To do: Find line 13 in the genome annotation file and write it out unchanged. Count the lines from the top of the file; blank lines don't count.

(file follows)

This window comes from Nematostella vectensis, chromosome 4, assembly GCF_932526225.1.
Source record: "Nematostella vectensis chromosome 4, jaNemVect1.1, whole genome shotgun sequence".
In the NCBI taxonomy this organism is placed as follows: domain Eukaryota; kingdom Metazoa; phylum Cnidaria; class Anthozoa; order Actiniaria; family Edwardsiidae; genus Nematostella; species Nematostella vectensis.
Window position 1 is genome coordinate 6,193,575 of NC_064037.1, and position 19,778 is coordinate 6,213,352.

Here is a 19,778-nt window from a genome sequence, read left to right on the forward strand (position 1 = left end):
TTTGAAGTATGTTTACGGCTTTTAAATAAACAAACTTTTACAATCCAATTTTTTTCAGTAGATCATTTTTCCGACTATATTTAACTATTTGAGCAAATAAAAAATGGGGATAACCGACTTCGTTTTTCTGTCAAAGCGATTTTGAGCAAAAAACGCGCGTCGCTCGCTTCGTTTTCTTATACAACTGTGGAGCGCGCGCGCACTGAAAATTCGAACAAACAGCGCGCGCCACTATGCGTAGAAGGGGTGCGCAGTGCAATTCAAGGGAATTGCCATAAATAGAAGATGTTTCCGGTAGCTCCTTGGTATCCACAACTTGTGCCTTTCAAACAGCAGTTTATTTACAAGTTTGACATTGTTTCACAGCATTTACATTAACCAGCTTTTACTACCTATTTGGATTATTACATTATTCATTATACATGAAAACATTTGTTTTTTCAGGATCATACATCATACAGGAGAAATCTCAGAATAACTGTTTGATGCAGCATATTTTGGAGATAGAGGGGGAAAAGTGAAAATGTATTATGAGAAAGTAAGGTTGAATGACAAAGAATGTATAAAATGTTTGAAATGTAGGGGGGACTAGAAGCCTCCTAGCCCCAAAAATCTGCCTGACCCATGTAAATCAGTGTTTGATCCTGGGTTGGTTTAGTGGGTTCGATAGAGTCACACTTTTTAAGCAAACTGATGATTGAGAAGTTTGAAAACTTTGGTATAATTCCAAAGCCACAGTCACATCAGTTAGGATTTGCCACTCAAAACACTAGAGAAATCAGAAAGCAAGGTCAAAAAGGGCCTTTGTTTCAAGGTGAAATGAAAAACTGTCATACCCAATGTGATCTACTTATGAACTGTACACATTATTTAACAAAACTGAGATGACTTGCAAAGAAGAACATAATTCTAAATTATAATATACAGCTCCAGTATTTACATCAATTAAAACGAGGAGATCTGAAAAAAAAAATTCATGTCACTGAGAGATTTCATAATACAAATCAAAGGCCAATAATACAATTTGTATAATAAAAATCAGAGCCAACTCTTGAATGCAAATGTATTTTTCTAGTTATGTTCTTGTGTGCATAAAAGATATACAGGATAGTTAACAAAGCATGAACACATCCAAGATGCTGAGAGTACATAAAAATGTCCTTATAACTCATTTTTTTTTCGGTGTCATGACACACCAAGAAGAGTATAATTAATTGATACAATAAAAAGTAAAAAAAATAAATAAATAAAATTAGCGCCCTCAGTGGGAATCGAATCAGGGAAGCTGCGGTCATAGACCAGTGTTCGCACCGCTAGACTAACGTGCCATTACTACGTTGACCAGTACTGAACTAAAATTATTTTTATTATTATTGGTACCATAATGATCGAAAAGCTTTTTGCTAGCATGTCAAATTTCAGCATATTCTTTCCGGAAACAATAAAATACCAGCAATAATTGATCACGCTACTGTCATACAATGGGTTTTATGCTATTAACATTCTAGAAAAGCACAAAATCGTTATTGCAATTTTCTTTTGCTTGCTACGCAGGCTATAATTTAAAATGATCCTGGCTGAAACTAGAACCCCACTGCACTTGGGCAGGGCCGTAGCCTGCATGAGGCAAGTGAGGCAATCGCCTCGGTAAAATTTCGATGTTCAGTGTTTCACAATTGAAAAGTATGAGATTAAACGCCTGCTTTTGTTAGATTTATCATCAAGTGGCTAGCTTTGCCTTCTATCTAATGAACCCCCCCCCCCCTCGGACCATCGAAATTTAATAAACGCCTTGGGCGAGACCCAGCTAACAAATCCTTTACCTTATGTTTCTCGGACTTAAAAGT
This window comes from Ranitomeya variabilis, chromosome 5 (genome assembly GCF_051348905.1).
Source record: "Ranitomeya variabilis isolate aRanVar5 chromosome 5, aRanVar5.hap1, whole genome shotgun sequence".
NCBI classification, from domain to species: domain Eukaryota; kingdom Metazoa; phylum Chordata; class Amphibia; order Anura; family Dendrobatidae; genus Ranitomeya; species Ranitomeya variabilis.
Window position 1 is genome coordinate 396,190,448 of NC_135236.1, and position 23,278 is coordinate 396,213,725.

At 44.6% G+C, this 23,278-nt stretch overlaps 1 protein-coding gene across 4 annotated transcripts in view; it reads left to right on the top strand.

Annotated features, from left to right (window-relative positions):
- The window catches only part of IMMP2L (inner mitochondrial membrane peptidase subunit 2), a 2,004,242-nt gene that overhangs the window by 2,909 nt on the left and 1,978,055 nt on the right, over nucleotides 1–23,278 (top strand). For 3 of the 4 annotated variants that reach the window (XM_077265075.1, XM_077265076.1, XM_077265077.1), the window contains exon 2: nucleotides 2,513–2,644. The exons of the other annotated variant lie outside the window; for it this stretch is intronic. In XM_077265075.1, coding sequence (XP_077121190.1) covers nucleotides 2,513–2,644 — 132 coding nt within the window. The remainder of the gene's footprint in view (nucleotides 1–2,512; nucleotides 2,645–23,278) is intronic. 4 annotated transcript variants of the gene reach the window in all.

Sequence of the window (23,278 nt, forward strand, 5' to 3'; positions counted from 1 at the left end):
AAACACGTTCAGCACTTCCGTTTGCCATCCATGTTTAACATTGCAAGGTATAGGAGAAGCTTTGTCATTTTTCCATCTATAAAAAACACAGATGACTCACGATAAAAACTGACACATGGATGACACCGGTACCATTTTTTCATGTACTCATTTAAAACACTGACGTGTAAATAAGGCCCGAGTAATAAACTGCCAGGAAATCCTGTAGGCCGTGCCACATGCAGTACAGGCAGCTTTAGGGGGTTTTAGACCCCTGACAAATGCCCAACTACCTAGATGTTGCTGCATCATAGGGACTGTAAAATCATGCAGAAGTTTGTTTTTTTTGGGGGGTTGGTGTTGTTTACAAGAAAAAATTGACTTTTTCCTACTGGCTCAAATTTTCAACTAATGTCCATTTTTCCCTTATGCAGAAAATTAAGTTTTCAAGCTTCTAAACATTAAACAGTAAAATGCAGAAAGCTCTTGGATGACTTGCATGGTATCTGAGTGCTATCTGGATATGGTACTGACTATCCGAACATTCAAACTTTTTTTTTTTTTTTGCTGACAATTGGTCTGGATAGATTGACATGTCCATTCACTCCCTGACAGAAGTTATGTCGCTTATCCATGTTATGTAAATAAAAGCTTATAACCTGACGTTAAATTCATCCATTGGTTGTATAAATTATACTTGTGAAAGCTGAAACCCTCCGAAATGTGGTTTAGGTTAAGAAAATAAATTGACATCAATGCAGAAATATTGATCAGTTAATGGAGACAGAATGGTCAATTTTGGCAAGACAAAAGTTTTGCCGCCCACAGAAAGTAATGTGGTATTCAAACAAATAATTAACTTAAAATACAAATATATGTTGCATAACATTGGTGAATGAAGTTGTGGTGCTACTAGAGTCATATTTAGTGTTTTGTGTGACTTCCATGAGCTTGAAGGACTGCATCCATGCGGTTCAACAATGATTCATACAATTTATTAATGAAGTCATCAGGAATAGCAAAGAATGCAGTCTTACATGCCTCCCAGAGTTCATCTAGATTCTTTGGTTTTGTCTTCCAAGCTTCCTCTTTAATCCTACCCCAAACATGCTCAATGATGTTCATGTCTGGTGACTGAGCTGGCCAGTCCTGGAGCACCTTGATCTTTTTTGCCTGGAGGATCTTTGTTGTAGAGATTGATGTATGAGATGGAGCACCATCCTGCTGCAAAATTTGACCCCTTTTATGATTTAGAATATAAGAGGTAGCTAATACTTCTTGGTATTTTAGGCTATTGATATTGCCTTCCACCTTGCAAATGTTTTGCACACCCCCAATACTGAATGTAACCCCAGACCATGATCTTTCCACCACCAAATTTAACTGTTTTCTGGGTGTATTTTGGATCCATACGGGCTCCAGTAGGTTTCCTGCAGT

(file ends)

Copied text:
- The window catches only part of IMMP2L (inner mitochondrial membrane peptidase subunit 2), a 2,004,242-nt gene that overhangs the window by 2,909 nt on the left and 1,978,055 nt on the right, over nucleotides 1–23,278 (top strand). For 3 of the 4 annotated variants that reach the window (XM_077265075.1, XM_077265076.1, XM_077265077.1), the window contains exon 2: nucleotides 2,513–2,644. The exons of the other annotated variant lie outside the window; for it this stretch is intronic. In XM_077265075.1, coding sequence (XP_077121190.1) covers nucleotides 2,513–2,644 — 132 coding nt within the window. The remainder of the gene's footprint in view (nucleotides 1–2,512; nucleotides 2,645–23,278) is intronic. 4 annotated transcript variants of the gene reach the window in all.